William Knight Keeling

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William Knight Keeling (1807–1886) was a British (Victorian) artist, an illustrator of Walter Scott's novels and Shakespeare's plays, a founder member and the third President of the Manchester Academy of Fine Arts.

William Knight Keeling. Love's Messenger. 1856

Keeling was born in Manchester. He was apprenticed to a wood-engraver, and in the 1830s went to London and became an assistant of William Bradley (1801-1857), a Manchester-born artist who moved to London in 1822 and established himself as a portrait painter. Keeling returned to Manchester in 1835, and worked as a portrait and figurative painter in oils and watercolour, and a drawing-master. From the 1830s he actively exhibited in Manchester, Liverpool and elsewhere. In 1833 his painting 'The Bird's Nest' was awarded the silver medal from the Royal Manchester Institution.[1] In 1841 he was elected a member of the New Society of Painters in Watercolours, where he exhibited about 60 works.

In 1859 Keeling became a founder member of the Manchester Academy of Fine Arts, and its third president from 1865 to 1877.[2] He was a member of the Manchester Literary Club and the Brasenose Club.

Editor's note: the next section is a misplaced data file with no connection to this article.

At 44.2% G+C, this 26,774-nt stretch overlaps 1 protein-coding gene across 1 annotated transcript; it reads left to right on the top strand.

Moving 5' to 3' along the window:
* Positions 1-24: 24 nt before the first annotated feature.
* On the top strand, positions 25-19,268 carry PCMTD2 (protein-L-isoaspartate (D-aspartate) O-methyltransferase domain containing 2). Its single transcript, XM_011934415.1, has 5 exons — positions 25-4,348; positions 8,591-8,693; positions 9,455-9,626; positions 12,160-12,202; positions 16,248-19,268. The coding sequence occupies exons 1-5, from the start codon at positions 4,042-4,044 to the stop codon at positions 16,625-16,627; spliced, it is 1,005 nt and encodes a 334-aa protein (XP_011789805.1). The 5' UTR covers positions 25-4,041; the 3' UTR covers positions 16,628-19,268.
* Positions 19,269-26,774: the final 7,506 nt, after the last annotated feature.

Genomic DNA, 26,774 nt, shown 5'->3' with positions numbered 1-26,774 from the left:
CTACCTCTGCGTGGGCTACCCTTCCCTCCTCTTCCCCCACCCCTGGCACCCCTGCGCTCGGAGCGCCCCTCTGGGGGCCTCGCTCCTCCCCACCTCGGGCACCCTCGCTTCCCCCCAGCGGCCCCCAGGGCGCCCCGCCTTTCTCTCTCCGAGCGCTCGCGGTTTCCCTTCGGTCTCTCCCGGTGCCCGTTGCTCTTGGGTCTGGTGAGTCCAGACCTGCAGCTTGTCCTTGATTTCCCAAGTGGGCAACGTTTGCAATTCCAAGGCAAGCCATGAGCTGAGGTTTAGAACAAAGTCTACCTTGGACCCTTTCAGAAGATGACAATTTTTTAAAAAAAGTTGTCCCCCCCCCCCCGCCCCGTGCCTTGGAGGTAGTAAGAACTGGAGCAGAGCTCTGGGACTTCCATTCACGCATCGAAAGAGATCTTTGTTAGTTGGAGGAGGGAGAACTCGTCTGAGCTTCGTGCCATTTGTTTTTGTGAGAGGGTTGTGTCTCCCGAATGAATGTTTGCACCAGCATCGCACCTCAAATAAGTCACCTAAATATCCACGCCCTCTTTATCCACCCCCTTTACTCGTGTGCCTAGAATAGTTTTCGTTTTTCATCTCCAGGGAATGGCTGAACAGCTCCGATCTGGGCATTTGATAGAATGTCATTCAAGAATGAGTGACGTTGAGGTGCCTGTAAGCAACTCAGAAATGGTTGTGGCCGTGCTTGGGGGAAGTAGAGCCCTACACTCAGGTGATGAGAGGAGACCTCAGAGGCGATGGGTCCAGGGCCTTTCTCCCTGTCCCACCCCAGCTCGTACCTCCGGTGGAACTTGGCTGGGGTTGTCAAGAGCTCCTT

William Knight Keeling. Melon Seller. 1870s

In the 1850s, following the notion of the day, he travelled to Spain. This journey gave him new ideas, subjects, and motifs. Delicate details and a clear and bright palette, inspired by the hot colours of the South, are distinctive features of his paintings and watercolours. In 1873 a Manchester newspaper praised one of his watercolours as "an exquisite work, perfectly Spanish". He also was influenced by works by the Spanish artist Bartolomé Estéban Murillo (1617–1682). Murillo’s street children can be easily recognised in Keeling’s depictions of poor children, both British and Spanish. His ‘Spanish Boy’ exhibited in Manchester in 1876, was described as "a very good example of the careful and accurate method pursued by the artist. He is thoroughly conscientious in all his professional work."

Keeling married Mary Ann Dettmer (b. 1822) at St Pancras 25 January 1851. They had four children: Edith (b. 1852), Dalton Harper (b. 1853), Sidney Charles (b. 1859), and Gertrude Ann (b. 1862). Keeling died on 21 February 1886 in his house at Barton-upon-Irwell, Manchester.

William Knight Keeling. Tamburine Girl

Keeling did not strive for fame and glory, and remained in the background of the artistic life of his time, although many connoisseurs appreciated his works. Several of his works are in the collection of the Victoria & Albert Museum, London. In the 1870s, Wolverhampton industrialist and collector Sidney Cartwright purchased from a Manchester exhibition a large number of Keeling’s works. In 1887 they were given to Wolverhampton Art Gallery, which possesses today possibly the largest collection of Keeling’s paintings and watercolours in the United Kingdom.


  1. ^ "Keeling, William Knight" . Dictionary of National Biography. London: Smith, Elder & Co. 1885–1900.
  2. ^ "History of Mafa: Past Presidents", Manchester Academy of Fine Arts website, accessed 11 November 2009


  • Dewsbury, Sheila, The Story So Far: Manchester Academy of Fine Arts 1859 - 2003
  • Wood, Christopher, The Dictionary of Victorian Painters

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